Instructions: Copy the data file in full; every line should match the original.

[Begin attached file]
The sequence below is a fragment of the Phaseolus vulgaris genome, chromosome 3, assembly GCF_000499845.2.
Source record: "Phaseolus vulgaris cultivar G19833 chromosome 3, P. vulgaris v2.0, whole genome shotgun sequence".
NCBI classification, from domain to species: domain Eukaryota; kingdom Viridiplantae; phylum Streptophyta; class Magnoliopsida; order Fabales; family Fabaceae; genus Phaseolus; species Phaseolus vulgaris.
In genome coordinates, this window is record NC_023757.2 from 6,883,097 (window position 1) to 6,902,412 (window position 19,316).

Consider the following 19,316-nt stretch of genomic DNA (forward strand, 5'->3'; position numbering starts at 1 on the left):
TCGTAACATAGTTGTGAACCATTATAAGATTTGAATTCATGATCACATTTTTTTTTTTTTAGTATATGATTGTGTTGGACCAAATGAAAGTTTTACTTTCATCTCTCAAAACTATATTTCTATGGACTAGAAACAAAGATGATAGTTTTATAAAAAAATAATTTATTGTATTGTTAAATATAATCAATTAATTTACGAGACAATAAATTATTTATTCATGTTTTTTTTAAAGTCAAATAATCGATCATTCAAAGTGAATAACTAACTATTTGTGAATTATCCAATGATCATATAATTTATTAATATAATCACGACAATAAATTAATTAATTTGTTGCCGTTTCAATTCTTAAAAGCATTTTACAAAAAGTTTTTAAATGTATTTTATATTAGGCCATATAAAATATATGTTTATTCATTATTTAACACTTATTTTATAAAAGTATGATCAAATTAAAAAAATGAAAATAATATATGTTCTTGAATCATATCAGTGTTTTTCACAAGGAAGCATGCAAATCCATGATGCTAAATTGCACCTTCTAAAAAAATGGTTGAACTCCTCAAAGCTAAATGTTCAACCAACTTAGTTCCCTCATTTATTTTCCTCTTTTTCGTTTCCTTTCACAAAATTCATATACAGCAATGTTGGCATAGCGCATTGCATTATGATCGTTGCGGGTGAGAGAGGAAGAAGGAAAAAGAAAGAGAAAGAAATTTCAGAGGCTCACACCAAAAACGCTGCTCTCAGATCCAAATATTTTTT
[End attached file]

The sequence below is a fragment of the Phaseolus vulgaris genome, chromosome 3, assembly GCF_000499845.2.
Source record: "Phaseolus vulgaris cultivar G19833 chromosome 3, P. vulgaris v2.0, whole genome shotgun sequence".
NCBI classification, from domain to species: domain Eukaryota; kingdom Viridiplantae; phylum Streptophyta; class Magnoliopsida; order Fabales; family Fabaceae; genus Phaseolus; species Phaseolus vulgaris.
In genome coordinates, this window is record NC_023757.2 from 6,883,097 (window position 1) to 6,902,412 (window position 19,316).

Consider the following 19,316-nt stretch of genomic DNA (forward strand, 5'->3'; position numbering starts at 1 on the left):
TCGTAACATAGTTGTGAACCATTATAAGATTTGAATTCATGATCACATTTTTTTTTTTTTAGTATATGATTGTGTTGGACCAAATGAAAGTTTTACTTTCATCTCTCAAAACTATATTTCTATGGACTAGAAACAAAGATGATAGTTTTATAAAAAAATAATTTATTGTATTGTTAAATATAATCAATTAATTTACGAGACAATAAATTATTTATTCATGTTTTTTTTAAAGTCAAATAATCGATCATTCAAAGTGAATAACTAACTATTTGTGAATTATCCAATGATCATATAATTTATTAATATAATCACGACAATAAATTAATTAATTTGTTGCCGTTTCAATTCTTAAAAGCATTTTACAAAAAGTTTTTAAATGTATTTTATATTAGGCCATATAAAATATATGTTTATTCATTATTTAACACTTATTTTATAAAAGTATGATCAAATTAAAAAAATGAAAATAATATATGTTCTTGAATCATATCAGTGTTTTTCACAAGGAAGCATGCAAATCCATGATGCTAAATTGCACCTTCTAAAAAAATGGTTGAACTCCTCAAAGCTAAATGTTCAACCAACTTAGTTCCCTCATTTATTTTCCTCTTTTTCGTTTCCTTTCACAAAATTCATATACAGCAATGTTGGCATAGCGCATTGCATTATGATCGTTGCGGGTGAGAGAGGAAGAAGGAAAAAGAAAGAGAAAGAAATTTCAGAGGCTCACACCAAAAACGCTGCTCTCAGATCCAAATATTTTTT